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Don’t Forget the Other Vaccines

Our primary care doctors in Delray Beach will continue to strongly recommend that all of our patients be vaccinated against the coronavirus.

In addition, this upcoming flu season threatens to be more severe because our immunity has waned over the last year. So we also want to make sure everyone receives a flu shot this year.

While so much attention is focused on these vaccines, we want to remind you that there are other, equally necessary vaccines. Especially if you are over age 50, these vaccines can keep you from contracting a host of debilitating illnesses.

The flu problem

First, though, we want to reiterate the importance of the flu vaccine, especially now.

Thanks to all the precautions taken last year to help contain the coronavirus—social distancing, hand washing, masking—cases of the flu plunged. And deaths for the 2019-2020 season were down an estimated 95 percent from a typical year.

Unfortunately, this might not bode well for the 2021-22 flu season.

“As with COVID, when somebody recovers from a seasonal influenza infection, they retain some level of immunity that protects them against future infection, at least for a short period of time,” epidemiologist Lauren Ancel Meyers, director of the University of Texas COVID-19 Modeling Consortium, told CNBC.

“Since our COVID mitigation measures prevented influenza transmission last year, there are not a whole lot of people who were recently infected,” she explained. “So we may be entering flu season with a higher level of susceptibility than usual, which could exacerbate the risks.”

Thus we may be looking at a dual epidemic, with both the flu and COVID-19 simultaneously straining healthcare resources. Experts are still unsure how the flu season will play out. But, if it’s as severe as some are warning it might be, people could be sickened and dying from both viruses at the same time.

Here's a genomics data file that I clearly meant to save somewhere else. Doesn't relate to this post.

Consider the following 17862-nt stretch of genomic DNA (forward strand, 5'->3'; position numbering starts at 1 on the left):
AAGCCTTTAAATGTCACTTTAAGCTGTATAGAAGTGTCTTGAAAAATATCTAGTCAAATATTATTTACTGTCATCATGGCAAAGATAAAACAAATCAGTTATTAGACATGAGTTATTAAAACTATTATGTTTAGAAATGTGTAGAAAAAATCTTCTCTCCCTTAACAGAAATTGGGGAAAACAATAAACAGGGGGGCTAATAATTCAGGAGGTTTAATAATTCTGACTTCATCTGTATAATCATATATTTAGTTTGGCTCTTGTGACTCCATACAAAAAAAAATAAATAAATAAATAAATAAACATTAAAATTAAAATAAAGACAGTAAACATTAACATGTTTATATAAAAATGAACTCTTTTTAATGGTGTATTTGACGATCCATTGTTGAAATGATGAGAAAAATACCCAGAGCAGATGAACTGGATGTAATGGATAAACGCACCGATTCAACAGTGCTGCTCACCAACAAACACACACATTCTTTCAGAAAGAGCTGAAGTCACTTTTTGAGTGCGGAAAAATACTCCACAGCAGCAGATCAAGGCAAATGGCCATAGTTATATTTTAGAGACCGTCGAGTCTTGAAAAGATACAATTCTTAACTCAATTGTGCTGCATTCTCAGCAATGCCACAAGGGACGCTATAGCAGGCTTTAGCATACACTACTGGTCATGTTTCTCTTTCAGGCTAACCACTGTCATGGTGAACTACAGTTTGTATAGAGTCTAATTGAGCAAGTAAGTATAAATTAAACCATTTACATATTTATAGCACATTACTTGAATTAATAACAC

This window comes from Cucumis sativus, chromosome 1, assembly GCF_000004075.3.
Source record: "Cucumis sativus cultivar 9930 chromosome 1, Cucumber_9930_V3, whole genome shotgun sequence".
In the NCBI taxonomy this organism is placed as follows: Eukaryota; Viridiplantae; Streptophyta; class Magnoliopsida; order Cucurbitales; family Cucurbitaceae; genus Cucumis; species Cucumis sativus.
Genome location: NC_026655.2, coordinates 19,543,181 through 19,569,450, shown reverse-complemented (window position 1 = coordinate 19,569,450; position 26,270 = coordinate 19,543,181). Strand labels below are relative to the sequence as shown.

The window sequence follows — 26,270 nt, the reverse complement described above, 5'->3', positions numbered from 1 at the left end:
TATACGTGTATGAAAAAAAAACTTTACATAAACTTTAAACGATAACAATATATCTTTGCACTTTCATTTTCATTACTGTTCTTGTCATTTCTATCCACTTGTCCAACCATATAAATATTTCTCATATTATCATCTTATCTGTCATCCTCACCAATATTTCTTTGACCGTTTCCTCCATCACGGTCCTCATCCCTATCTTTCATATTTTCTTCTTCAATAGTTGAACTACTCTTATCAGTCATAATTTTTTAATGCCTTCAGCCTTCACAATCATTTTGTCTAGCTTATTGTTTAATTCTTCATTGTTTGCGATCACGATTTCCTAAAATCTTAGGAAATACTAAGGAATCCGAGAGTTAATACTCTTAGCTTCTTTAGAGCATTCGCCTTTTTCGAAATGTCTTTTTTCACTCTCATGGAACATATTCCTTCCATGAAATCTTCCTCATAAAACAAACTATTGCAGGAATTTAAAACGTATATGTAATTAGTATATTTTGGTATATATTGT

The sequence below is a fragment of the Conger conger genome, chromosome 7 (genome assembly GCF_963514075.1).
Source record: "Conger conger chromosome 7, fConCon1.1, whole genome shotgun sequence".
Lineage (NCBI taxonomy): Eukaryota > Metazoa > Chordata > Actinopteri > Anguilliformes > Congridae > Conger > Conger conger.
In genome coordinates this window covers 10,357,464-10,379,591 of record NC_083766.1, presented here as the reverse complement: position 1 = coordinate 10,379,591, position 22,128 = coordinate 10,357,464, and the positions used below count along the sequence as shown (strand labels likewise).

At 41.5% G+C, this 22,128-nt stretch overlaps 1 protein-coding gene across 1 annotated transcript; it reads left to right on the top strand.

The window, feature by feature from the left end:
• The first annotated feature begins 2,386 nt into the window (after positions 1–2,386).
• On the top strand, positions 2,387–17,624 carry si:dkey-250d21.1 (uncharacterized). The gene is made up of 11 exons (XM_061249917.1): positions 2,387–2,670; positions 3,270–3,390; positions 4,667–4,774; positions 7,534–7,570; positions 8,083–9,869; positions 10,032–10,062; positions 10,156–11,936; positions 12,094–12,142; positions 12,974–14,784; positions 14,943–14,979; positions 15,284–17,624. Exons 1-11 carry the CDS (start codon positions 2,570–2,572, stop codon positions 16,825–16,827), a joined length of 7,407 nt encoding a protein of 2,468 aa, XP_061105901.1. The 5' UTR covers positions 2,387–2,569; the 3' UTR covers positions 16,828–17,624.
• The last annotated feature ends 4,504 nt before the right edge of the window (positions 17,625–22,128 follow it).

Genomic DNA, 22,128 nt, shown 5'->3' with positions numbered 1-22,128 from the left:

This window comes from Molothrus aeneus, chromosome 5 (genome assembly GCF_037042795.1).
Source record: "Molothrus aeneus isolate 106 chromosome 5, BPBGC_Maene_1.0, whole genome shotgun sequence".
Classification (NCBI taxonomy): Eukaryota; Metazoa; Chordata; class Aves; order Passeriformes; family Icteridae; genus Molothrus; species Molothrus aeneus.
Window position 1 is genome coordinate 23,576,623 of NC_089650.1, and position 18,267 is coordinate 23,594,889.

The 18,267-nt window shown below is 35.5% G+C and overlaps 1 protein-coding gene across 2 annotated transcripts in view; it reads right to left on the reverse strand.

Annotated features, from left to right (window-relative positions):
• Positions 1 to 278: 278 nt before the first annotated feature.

Flu season usually runs from October through March. Therefore, please receive your flu shot as soon as possible.

Other vaccines

Now for the rest.

Vaccinations recommended for teens and adults of all ages, according to the U.S. Department of Health and Human Services (HHS), are:

  • The Tdap shot (tetanus, diphtheria, and whooping cough [pertussis]) is recommended once for everyone. Pregnant women need a Tdap shot during every pregnancy.
  • You should also receive a Td shot every ten years. This protects you from tetanus and diphtheria, as the effectiveness of these vaccines can wane over time.
  • If you were born in 1957 or later, you should also receive the MMR (measles, mumps, and rubella) vaccine. Doctors assume you’ve been exposed to these diseases and remain immune for life if you were born before this date.
  • If you were born in 1980 or later, you should receive two doses of the varicella (VAR) vaccine. This protects against chickenpox.

As we get older, the strength of the immune system begins to decline. So those over age 50 should also receive these vaccinations:

  • Pneumonia kills one out of every 20 older adults who get it, so those over 64 need a pneumonia vaccine. Actually, two vaccines spaced one year apart. It’s especially important for those with chronic conditions. This could include lung conditions, heart disease, or those who smoke.
  • The Shingrix vaccine is 97 percent effective at preventing shingles. Shingles is an excruciatingly painful disease that can last for months or years.
  • If you travel outside the United States, you should also receive the hepatitis A vaccine, to protect against this highly transmissible liver disease.
  • Those who travel outside the country, are on kidney dialysis, have HIV, or are at risk of coming into contact with the bodily fluids of others (such as in nursing or emergency medical response occupations) should also receive a hepatitis B vaccine.

Where can I get my other vaccines?

Although many may fear they can’t afford all these shots, or that their insurance won’t cover them, HHS says: “Under the Affordable Care Act, most private insurance plans must cover recommended shots for adults.

If you don’t have insurance, you still may be able to get free shots. To find free or low-cost immunization sites near you, check the Centers for Disease Control and Prevention’s (CDC) website. 

“Think about how well we’ve done getting COVID vaccine awareness into everyone’s lives,” Jeffrey Goad, vice president of the National Foundation for Infectious Diseases and professor and chair of the Department of Pharmacy Practice at Chapman University School of Pharmacy, told The Washington Post.

“If we could bring that same energy in common messaging to other vaccines, we could prevent a tremendous amount of illness, hospitalization, and death.”

Be sure to check with us if you’re unsure about which vaccines you may need to help you stay healthy.

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